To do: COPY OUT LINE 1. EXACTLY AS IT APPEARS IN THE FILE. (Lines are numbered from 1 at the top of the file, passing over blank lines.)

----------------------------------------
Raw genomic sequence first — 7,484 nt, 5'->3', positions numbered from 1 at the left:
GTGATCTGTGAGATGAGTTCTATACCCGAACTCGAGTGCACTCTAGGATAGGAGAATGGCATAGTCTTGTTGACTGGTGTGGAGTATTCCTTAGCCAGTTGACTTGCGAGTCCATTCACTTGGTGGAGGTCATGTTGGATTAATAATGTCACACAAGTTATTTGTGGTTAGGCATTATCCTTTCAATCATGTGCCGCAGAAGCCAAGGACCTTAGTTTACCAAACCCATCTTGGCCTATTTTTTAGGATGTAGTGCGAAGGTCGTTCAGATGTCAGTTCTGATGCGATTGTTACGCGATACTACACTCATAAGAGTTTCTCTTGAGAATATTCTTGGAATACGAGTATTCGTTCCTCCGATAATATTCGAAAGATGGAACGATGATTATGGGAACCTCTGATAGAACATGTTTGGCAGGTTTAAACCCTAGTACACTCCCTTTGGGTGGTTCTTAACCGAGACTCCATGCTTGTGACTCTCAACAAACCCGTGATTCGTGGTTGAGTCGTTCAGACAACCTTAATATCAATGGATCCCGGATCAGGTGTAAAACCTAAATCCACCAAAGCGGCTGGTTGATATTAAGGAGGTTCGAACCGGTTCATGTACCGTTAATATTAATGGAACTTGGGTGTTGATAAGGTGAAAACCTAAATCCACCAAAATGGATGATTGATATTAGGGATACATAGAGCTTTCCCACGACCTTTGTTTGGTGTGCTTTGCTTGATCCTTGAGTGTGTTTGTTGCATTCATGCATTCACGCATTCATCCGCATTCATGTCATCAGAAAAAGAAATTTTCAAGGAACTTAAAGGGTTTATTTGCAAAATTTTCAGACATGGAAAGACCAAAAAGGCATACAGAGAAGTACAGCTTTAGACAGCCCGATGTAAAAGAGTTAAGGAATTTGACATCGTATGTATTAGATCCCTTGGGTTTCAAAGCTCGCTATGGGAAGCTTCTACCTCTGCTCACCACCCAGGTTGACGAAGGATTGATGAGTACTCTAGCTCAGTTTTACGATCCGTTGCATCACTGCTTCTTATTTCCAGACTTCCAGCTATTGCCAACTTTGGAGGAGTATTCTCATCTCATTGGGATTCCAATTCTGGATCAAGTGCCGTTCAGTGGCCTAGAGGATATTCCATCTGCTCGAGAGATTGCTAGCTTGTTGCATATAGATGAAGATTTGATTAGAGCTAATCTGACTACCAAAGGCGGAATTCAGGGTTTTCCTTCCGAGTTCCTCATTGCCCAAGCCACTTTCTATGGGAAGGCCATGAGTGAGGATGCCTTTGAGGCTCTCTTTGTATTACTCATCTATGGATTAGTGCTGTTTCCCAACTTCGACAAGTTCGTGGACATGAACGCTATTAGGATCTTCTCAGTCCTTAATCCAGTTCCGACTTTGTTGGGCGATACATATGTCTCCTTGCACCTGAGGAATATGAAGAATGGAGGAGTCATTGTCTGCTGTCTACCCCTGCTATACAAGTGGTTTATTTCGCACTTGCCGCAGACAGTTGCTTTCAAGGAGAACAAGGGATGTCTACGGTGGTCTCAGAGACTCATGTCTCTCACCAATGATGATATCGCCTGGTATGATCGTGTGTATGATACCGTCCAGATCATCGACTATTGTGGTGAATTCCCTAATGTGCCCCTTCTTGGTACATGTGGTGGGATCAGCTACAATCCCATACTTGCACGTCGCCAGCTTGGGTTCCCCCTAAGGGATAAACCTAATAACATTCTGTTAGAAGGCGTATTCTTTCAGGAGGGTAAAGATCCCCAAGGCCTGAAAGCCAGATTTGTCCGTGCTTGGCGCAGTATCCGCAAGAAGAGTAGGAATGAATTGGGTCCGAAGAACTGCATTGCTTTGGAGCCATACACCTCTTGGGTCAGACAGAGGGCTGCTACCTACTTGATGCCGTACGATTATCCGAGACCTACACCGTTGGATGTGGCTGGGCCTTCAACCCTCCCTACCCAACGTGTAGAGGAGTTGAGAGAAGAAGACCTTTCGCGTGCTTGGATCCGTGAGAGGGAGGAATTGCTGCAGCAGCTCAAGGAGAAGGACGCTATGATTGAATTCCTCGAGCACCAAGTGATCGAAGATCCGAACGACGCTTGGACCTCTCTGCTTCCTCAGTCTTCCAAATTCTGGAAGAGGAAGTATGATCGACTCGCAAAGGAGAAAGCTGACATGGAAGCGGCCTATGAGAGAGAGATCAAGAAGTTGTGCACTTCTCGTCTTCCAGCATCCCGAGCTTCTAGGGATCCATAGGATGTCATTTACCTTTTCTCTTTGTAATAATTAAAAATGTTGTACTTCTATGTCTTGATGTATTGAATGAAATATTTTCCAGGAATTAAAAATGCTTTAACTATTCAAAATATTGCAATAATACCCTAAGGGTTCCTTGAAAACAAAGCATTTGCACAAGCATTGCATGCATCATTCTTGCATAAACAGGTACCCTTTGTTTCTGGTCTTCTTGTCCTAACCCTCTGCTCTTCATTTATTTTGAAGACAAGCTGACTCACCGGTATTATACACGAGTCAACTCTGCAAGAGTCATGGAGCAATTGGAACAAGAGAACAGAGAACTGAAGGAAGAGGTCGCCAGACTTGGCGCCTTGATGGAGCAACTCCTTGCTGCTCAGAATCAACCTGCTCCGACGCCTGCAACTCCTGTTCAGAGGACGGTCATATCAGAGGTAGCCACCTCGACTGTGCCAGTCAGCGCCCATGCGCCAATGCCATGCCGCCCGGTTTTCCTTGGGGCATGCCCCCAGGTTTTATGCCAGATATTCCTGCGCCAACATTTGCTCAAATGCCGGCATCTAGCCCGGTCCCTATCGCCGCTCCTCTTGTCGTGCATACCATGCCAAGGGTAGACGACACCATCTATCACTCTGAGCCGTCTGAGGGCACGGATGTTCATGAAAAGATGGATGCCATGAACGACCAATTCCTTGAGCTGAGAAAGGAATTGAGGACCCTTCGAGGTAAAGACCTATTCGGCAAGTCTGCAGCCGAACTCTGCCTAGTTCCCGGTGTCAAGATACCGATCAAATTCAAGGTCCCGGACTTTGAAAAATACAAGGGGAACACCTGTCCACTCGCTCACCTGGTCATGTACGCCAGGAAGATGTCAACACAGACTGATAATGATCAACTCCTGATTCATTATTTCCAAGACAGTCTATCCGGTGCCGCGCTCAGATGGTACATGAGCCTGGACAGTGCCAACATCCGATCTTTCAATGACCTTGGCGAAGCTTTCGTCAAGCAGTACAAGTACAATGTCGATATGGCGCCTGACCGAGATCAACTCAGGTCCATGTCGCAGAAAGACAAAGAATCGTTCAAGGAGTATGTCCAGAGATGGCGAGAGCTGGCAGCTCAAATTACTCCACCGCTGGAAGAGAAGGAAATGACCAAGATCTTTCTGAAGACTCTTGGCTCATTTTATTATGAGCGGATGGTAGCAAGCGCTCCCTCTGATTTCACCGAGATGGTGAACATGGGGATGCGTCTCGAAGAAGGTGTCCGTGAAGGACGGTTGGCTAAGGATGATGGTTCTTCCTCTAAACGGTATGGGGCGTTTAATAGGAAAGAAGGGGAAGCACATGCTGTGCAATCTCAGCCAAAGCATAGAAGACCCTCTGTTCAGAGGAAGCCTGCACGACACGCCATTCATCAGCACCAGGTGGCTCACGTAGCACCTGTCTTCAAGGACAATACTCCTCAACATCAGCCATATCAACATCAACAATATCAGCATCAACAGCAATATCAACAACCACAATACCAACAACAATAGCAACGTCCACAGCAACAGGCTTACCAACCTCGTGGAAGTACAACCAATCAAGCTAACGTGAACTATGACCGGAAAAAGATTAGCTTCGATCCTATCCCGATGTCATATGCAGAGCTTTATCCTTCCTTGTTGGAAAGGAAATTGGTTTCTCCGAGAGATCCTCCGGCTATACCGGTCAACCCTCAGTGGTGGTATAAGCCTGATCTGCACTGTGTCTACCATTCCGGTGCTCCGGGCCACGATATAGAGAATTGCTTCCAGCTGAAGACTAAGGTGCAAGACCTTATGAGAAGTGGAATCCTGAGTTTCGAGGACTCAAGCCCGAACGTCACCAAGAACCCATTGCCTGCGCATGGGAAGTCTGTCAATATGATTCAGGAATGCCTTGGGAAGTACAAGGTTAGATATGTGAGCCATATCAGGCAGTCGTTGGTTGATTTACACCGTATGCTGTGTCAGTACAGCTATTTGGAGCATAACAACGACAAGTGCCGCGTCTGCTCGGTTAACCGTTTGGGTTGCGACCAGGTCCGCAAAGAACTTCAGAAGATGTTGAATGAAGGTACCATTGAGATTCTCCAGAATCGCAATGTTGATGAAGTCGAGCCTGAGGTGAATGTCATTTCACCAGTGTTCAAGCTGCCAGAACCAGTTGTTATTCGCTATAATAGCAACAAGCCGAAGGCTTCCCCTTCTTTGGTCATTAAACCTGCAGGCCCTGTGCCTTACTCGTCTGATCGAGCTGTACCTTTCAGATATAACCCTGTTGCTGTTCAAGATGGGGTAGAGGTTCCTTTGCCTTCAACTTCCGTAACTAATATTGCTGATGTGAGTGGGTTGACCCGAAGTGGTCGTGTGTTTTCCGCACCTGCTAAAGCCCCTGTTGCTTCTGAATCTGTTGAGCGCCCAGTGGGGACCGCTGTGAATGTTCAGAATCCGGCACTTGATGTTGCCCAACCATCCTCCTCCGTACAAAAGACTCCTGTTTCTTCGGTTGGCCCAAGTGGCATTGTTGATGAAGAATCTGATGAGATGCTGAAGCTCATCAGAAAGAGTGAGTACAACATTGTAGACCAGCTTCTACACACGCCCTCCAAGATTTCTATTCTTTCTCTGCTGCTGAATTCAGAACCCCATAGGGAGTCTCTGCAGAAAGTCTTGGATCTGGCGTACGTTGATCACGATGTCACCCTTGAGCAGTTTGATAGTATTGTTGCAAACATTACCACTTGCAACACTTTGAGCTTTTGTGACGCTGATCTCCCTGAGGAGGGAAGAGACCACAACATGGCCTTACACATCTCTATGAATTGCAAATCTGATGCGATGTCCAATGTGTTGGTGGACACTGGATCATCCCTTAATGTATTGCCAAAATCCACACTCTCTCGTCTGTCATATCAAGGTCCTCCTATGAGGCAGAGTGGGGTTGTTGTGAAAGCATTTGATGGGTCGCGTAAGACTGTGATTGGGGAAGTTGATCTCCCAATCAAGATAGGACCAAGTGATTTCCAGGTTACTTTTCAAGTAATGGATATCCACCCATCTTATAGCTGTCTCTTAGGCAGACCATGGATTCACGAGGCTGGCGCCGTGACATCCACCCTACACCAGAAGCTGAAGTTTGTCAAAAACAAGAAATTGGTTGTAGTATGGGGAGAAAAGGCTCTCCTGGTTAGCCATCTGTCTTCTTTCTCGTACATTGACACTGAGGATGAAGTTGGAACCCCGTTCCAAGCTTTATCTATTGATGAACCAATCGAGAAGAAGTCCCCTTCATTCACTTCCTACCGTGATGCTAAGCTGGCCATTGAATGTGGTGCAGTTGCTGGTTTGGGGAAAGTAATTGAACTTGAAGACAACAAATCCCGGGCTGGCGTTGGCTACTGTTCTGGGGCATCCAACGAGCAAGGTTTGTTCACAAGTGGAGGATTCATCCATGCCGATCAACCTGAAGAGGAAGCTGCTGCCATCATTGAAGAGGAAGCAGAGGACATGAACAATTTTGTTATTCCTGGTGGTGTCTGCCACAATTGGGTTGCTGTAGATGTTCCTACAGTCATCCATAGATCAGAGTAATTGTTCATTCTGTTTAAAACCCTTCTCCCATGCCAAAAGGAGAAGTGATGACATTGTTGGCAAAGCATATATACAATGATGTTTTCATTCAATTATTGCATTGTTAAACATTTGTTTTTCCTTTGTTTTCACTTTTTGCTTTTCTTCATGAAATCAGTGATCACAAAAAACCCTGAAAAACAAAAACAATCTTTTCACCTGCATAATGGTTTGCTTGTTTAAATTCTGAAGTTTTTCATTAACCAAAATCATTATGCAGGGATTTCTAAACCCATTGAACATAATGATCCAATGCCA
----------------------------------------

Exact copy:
Raw genomic sequence first — 7,484 nt, 5'->3', positions numbered from 1 at the left: